“Waubonsee made the transfer simple for me,” she said. “I had two intense years at Waubonsee and another two intense years at the University of Illinois.”
Deligiannis went from her undergraduate work directly into the University of Illinois’ master’s program in organizational communication, which she completed in 1992. She immediately put to good use her new degree and accumulated knowledge with a move to Florida to start an aid program through the Orthodox Christian Mission Center, which provided funding to various international humanitarian projects. In three years, she built a network of more than 500 partners in the United States, Canada and the Bahamas, raising $250,000.
During this time and when she was still in graduate school, Deligiannis was also taking trips to east Africa to work on international development projects. It was here she met her mentor, His Beatitude Archbishop Anastasios of Tirana and All Albania. She would return to Africa, completing humanitarian projects in Kenya, Uganda and Tanzania. Archbishop Anastasios eventually asked Deligiannis if she would take on a larger-scale project in Albania, closer to her ancestral homeland of Greece, working with the Orthodox Autocephalous Church of Albania.
At this time, in the early and mid-1990s, Albania was a country still in the midst of transitioning from its decades-long communist rule to an open, democratic society. Deligiannis would serve a population that was 70 percent Muslim in a language she didn’t speak. Regardless, she decided to accept the challenge on the condition that when the organization was stable, she would be able to hand off her duties to an Albanian. Seven years later, and after overcoming numerous crises, her condition was met.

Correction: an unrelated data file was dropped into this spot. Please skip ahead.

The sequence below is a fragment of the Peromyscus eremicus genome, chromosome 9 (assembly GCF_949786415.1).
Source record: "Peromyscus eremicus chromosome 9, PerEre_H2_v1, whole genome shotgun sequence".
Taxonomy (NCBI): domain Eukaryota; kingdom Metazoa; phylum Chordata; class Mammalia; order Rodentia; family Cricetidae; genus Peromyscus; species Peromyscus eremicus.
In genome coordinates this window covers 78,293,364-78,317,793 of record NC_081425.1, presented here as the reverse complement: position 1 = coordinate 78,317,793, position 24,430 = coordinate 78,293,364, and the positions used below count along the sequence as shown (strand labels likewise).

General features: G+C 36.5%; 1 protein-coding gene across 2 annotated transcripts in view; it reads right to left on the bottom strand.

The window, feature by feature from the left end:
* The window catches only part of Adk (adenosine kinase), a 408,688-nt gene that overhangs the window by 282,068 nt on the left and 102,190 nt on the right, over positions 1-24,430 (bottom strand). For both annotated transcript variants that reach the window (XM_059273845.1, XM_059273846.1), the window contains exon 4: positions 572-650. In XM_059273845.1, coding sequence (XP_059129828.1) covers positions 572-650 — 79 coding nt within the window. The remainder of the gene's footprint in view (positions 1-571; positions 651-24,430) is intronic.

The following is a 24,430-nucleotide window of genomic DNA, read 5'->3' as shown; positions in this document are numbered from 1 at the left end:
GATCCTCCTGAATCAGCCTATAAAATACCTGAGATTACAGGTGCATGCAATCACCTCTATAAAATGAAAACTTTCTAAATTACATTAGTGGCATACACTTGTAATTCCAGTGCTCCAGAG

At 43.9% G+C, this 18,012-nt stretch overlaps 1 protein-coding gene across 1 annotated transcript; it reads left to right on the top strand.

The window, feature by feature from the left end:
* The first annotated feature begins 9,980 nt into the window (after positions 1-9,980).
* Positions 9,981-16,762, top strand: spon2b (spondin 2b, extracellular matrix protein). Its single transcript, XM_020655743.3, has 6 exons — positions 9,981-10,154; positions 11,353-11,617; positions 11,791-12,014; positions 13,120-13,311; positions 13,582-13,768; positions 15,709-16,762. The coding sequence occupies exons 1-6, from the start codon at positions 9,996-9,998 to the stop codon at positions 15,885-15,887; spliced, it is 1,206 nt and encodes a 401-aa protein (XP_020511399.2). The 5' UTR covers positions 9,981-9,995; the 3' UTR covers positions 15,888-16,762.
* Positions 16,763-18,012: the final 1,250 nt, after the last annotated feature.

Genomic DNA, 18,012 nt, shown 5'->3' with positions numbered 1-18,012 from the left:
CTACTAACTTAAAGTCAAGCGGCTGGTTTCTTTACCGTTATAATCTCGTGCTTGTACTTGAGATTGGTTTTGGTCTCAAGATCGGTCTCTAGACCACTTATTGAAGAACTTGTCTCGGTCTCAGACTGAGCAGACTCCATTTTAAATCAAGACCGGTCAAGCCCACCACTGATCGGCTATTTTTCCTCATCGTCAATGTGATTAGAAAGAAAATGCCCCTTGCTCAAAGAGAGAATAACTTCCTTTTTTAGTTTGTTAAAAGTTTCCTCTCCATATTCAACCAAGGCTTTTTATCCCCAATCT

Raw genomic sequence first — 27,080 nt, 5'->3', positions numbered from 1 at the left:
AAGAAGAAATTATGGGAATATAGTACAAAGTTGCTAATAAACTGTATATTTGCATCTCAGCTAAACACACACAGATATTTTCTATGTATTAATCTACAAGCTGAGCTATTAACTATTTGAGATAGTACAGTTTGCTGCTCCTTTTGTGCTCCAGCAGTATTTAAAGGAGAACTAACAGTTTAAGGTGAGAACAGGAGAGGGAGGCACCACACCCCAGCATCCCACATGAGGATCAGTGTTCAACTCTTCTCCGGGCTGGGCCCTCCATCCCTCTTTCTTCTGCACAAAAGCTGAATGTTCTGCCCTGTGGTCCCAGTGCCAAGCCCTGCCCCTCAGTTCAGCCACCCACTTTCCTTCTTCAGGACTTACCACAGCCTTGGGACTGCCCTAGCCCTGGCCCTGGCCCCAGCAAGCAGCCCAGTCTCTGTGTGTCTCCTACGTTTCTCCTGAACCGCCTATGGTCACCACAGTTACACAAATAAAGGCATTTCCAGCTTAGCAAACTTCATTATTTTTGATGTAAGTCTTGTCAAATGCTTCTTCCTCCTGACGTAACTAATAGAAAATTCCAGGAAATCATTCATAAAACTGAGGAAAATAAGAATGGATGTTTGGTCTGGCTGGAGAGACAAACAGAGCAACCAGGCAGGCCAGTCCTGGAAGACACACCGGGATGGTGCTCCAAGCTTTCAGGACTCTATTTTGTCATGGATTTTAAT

The intervening years pushed Deligiannis to draw from every ounce of her inner strength to build a successful humanitarian organization. She began her work in Albania in the capitol city of Tirana in the Orthodox Church’s office of publications. All religions were essentially outlawed during the communist era, and Deligiannis went to work reproducing the destroyed Church literature and hymnbooks. She also coordinated the production, printing and distribution of a monthly national newspaper, sponsored by the Church.
“We didn’t have a lot of funding in the beginning,” she said. “I had to learn to not waste anything. It makes you very effective.”
Deligiannis’ tenacity and resourcefulness did not go unnoticed, and in 1995 she was asked to take over as director of the humanitarian arm of the Orthodox Church in Albania, called Diaconia Agapes, which translates to “service of love.” Here, she was able to enact more substantive change in the lives of her constituents. She coordinated the Church’s agricultural and educational programs, including preschools, health clinics and farm loan programs. She enjoyed being able to work with people again to improve lives.
“They’re the best projects,” she said. “When you make positive space and create opportunities to learn, miracles happen.”
Things in Albania seemed to be improving. Although the local economy wasn’t very strong, it was bolstered by the Albanian Diaspora, many who left after the fall of communism to find work in neighboring countries and sent money home. Unfortunately, much of this hard-earned money was being invested within Albania into various pyramid schemes that would collapse in 1997, sending the country into chaos and anarchy. Military armories were raided by informal militias, and within a week, more than a million weapons were spread throughout the country.